Reviews and defamation – Australia’s current case

It’s old news, but for a moment last week newspapers and caf├ęs were abuzz with speculation about the future of restaurant reviewers. A ruling by the High Court of Australia appeared — in media depictions — to establish that a now-defunct Sydney restaurant, Coco Roco, had been defamed by reviewer Matthew Evans of the Sydney Morning Herald.

I expected the food-blogosphere to erupt in outrage, given that many foodbloggers are doing their thing in order to tell cybernauts about their dining experiences. Nix. Nothing. Almost. With the exception of this and this, I haven’t seen other Australian foodblogs mention it. It didn’t even get mentioned in the Australian section of eGullet, despite a previous discussion about reviewing. If you Google relevant terms, you’ll discover that foreign media, forums and blogs have been rather more interested.

I can’t help but wonder just what Aussie review-genre foodbloggers are in it for.

As it happens, last week’s ruling is far from earth-shattering, being but one more step in the case. Wait until the outcome of further legal process in the New South Wales Supreme Court, where the newspaper will actually defend itself. A final negative outcome for the newspaper would have considerable implications for all who review — bloggers who review are of course open to litigation too. If you want to read more about the general issue of litigation and restaurant reviews, see this at cearta.ie.

– DM

UPDATE: I had overlooked this clear description of the case on eat-melbourne and (at last!) some online discussion.

6 thoughts on “Reviews and defamation – Australia’s current case”

  1. And yet it continues. Last week I read about Whirlpool now being potentially sued by 2Clix as people have been writing negative comments about their software on Whirlpool’s forums. It seems to have become commonplace in Australia – don’t like what people have to say about your business online? Then sue! Apparently in the US they have a law that was passed just a few years ago to protect websites – perhaps Australia needs to introduce something similar – and fast! Freedom of speech is going to fast become a luxury rather than a right in this country. http://www.news.com.au/story/0,23599,22405674-2,00.html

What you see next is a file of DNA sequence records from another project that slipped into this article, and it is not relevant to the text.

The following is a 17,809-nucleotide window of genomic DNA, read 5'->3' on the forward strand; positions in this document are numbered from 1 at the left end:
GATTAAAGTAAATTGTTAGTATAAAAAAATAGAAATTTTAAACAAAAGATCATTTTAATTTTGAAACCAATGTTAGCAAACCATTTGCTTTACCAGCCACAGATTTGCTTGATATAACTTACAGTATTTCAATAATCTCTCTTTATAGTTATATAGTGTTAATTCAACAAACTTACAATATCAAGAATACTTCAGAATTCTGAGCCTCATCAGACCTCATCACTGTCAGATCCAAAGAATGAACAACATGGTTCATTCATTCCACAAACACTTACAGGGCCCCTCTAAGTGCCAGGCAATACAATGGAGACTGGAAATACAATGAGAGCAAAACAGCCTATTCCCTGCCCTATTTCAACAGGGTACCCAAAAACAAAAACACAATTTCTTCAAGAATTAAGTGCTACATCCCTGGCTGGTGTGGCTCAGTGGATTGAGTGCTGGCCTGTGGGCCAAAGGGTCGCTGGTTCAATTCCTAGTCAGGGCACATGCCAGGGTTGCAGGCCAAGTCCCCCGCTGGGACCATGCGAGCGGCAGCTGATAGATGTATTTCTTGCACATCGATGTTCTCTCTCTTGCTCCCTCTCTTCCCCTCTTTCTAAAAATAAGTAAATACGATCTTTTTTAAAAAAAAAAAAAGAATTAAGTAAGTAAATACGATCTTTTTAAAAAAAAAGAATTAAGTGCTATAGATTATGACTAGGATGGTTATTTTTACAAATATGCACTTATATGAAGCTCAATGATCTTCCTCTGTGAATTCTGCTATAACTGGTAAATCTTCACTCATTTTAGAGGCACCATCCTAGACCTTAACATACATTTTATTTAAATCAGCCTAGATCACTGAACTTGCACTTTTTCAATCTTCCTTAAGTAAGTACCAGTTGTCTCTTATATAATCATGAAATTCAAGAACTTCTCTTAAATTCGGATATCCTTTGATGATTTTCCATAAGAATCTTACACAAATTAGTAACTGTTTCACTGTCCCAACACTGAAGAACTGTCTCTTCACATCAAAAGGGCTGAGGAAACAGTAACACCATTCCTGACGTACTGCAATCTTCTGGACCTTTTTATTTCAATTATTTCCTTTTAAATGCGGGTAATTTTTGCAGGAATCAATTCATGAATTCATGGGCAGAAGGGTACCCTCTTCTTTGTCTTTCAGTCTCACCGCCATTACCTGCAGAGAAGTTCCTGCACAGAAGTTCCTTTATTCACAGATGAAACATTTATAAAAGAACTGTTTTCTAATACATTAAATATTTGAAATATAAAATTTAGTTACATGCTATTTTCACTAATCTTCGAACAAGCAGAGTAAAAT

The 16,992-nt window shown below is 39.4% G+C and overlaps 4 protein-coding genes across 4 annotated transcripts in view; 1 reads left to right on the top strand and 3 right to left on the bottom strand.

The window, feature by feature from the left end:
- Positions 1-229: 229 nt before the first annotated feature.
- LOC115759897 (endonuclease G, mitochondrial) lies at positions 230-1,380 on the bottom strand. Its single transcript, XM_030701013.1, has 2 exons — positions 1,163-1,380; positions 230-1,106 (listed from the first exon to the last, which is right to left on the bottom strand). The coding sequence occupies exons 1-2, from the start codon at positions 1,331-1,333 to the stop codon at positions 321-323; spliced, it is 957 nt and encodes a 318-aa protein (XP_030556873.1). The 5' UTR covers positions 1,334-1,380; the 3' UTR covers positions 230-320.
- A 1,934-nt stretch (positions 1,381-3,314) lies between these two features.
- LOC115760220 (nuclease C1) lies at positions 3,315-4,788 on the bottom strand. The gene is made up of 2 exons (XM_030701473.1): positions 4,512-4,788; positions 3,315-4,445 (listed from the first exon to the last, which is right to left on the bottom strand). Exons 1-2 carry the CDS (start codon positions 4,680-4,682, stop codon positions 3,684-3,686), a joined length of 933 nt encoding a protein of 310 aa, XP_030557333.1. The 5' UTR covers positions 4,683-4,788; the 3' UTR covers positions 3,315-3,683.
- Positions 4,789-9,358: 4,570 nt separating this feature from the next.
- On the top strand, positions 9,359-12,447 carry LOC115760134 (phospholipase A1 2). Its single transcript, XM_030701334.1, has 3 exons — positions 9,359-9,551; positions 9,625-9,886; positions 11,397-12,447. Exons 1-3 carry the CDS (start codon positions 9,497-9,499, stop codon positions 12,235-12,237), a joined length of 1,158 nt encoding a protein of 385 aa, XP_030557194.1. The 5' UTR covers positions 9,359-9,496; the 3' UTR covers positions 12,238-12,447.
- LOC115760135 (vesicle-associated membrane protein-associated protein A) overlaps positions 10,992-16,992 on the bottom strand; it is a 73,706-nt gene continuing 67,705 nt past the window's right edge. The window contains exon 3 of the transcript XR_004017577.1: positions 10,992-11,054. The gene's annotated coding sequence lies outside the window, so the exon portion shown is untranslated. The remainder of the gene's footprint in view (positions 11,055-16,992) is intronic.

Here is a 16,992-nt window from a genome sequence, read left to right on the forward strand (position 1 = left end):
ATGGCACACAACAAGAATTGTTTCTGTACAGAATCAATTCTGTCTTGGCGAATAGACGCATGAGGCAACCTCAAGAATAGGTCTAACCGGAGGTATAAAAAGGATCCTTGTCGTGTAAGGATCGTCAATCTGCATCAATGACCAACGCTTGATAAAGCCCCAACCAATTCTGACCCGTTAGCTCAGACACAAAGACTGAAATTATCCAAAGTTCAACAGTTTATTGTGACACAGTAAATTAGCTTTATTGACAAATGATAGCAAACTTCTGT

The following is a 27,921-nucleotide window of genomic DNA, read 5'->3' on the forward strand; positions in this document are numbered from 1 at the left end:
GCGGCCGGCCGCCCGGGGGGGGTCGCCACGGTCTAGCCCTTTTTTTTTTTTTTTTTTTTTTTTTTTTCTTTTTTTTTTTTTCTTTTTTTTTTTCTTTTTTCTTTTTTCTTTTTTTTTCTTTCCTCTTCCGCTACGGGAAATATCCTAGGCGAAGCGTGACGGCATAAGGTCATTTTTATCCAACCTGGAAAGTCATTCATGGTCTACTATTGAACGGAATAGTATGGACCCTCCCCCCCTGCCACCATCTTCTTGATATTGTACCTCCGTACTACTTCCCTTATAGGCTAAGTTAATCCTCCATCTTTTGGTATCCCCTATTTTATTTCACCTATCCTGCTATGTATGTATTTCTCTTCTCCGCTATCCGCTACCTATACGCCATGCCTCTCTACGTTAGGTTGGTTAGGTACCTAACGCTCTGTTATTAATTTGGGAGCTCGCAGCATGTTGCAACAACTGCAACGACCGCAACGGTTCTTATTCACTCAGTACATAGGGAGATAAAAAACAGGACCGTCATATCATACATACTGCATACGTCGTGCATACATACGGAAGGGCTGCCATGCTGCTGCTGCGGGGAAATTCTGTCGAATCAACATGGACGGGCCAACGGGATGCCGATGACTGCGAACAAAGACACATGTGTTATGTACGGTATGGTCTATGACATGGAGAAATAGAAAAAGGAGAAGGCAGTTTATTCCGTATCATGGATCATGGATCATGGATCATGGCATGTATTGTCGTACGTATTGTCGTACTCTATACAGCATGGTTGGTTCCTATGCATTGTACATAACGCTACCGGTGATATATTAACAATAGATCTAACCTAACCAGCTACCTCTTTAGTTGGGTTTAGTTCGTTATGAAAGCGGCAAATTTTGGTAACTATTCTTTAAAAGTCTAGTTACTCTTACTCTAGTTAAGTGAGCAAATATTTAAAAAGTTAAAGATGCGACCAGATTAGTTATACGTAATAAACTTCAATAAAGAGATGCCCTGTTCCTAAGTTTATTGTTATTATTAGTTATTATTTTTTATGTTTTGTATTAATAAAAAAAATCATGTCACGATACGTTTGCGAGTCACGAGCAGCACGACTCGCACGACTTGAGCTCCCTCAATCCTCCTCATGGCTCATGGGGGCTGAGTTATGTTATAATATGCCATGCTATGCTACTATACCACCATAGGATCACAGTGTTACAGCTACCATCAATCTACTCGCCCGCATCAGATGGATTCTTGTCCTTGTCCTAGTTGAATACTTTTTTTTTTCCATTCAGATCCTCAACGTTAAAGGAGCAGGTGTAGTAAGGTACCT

2. I guess there are two sides to this. (1) Suing to suppress (truthful) negative commentary, and (2) suing after malicious commentary. Because restaurant/food reviewing is so frequently influenced by personal preference and often worded to shock, it’s easier for an offended party to feel they are justified in suing (2). There’s much more potential subjectivity/bias in food reviewing than in the Whirlpool case, where the commentary seems to have been of the ‘this doesn’t function’ kind. On the face of it, 2Clix might well be attempting (1).

    Nonetheless, we can’t forget that the internet is crawling with people who seek to abuse and disparage others (either as so-called trolls or people who can’t engage in rational discussion). Freedom of speech is easily abused by these people.

    Just as an aside, Australians don’t have an explicit right to freedom of speech, as far as I know. All assumptions of such freedoms come from the courts, which have at times decided there are implied rights in the constitution.

    I haven’t heard of the law in the US that you mention, Goldie. I believe that some jurisdictions protect ISPs from being sued for content hosted on their sites.

  3. Thanks for the info – it will be interesting to see how both the Whirlpool and the above mentioned Coco Roco court case will pan out. I’ll keep an eye on your site in case you find out the results from either case!

  4. Thanks for the update Duncan. Really it was inevitable that 2Clix would end up the loser with a damaged repuation after trying to sue Whirlpool.
    I think people now are so used to posting their thought and opinions on everything from books on Amazon to computers, cars etc- basically there’s forums, blogs and review sites all over the web with people posting their opinions both positive and negative. Anyway now to see how the restaurant review case pans out!

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